childbed


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childbed

(chīld′bĕd′)
n.
The condition of a woman in the process of giving birth.
The American Heritage® Medical Dictionary Copyright © 2007, 2004 by Houghton Mifflin Company. Published by Houghton Mifflin Company. All rights reserved.
Referring to the postpartum or puerperal period
Segen's Medical Dictionary. © 2012 Farlex, Inc. All rights reserved.

childbed

Historically, the period of parturition during which women remained in bed for labor, delivery, and the traditional 6 weeks' recovery time after childbirth. Synonym: puerperium See: childbed fever
Medical Dictionary, © 2009 Farlex and Partners
References in periodicals archive ?
Musser and his team particlularly studied the M28 strain of group A streptococcus, which is said to be causing invasive cases of infection and childbed fever.
Speakers referred to this period by the Amharic term aras bet, which can be glossed as 'childbed' (9) and connotes the forty- or eighty-day postpartum seclusion of the woman and her baby prior to its baptism.
Several versions mention the provision of a 'caudle', which the Oxford English Dictionary describes as a warm drink consisting of thin gruel, mixed with wine or ale, sweetened and spiced, and given especially to women in childbed.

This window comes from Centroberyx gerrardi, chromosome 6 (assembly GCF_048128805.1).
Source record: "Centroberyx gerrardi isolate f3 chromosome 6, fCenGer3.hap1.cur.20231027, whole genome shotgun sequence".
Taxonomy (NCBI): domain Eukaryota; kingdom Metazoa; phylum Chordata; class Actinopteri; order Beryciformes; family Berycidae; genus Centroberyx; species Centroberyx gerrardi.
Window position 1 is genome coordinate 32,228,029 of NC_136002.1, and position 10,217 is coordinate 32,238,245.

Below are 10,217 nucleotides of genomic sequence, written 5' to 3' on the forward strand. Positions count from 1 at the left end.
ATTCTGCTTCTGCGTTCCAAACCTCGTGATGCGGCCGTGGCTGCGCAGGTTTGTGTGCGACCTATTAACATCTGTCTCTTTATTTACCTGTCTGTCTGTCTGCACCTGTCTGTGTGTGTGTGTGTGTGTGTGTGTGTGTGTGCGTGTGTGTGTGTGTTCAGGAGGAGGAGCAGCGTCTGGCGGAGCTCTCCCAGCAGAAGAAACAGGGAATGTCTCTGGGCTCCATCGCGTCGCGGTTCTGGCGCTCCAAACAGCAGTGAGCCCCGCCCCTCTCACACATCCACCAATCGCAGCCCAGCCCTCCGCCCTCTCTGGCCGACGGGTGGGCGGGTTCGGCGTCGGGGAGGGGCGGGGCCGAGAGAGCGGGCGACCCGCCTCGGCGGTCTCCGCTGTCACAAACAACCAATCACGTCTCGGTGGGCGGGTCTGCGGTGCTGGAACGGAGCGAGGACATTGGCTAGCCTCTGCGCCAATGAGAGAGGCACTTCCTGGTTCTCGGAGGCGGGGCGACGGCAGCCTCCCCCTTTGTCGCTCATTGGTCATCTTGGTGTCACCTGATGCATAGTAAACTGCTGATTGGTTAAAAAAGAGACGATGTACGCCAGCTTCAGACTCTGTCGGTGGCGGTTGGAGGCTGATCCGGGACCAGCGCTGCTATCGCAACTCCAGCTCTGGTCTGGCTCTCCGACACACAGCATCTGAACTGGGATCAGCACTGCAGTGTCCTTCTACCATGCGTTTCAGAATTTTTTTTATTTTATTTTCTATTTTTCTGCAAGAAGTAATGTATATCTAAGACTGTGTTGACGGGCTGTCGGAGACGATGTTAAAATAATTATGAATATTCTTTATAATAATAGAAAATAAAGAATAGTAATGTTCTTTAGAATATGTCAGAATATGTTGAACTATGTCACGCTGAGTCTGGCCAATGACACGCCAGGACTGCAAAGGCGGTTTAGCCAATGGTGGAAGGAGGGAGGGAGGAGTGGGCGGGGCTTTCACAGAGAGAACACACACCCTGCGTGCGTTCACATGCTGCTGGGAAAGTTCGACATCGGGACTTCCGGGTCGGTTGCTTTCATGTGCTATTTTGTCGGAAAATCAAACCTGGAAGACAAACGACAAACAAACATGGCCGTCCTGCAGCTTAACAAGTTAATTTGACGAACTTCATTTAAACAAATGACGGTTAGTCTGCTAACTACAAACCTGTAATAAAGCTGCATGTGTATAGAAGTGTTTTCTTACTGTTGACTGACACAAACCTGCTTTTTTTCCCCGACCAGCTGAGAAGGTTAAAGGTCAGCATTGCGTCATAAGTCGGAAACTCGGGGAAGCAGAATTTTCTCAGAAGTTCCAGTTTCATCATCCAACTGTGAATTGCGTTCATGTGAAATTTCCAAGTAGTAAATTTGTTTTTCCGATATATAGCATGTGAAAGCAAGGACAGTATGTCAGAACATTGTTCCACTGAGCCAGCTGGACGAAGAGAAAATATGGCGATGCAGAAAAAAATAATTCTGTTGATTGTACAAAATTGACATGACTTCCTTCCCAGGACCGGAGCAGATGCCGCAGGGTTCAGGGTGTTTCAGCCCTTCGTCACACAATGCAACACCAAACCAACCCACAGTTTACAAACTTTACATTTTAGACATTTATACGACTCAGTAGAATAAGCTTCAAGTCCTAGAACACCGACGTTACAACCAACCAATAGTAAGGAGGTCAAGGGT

(14) At the moment of her mother's death, Sophie becomes exceedingly important to her father: "His [Colonel Sternheim's] wife had presented him with a daughter, who grew up very prettily and--as Sternheim had the misfortune of losing her mother in childbed together with a newborn son--she was from her ninth year her father's consolation and his sole joy on earth" (70).
Ignaz Semmelweis, a 19th-century Hungarian obstetrician, discovered empirically that by washing his hands between patients, he could sharply cut the number of deaths from childbed fever (Wikipedia 2012).
During this time in history, puerperal fever (post partum [PP] infection) or "childbed fever" boasted a death rate as high as 16% to 35%.
During childbirth, my grandmother contracted puerperal, or childbed, fever, which almost killed her.
Almost two hundred years ago Ignaz Semmelweis, the Hungarian physician realised that 'childbed fever' could be drastically reduced if care-givers washed their hands appropriately.
In Aldhelm's riddle, despite the use of the term "puerpera" (8, "a woman in labor or in childbed, a lying-in woman"), the sexual connotations are clearly enhanced by the choice of expressions such as "gremium pandens" (8), alluding to the girl's deliberate visual display of her physical charms.
the term gyermekagysegely (gyermekagy = childbed, segely = benefit) (1891) is changed to gyermekagyi segely (confinement benefit) (1907) by analogy with the qualificative two-word terms meaning other benefits.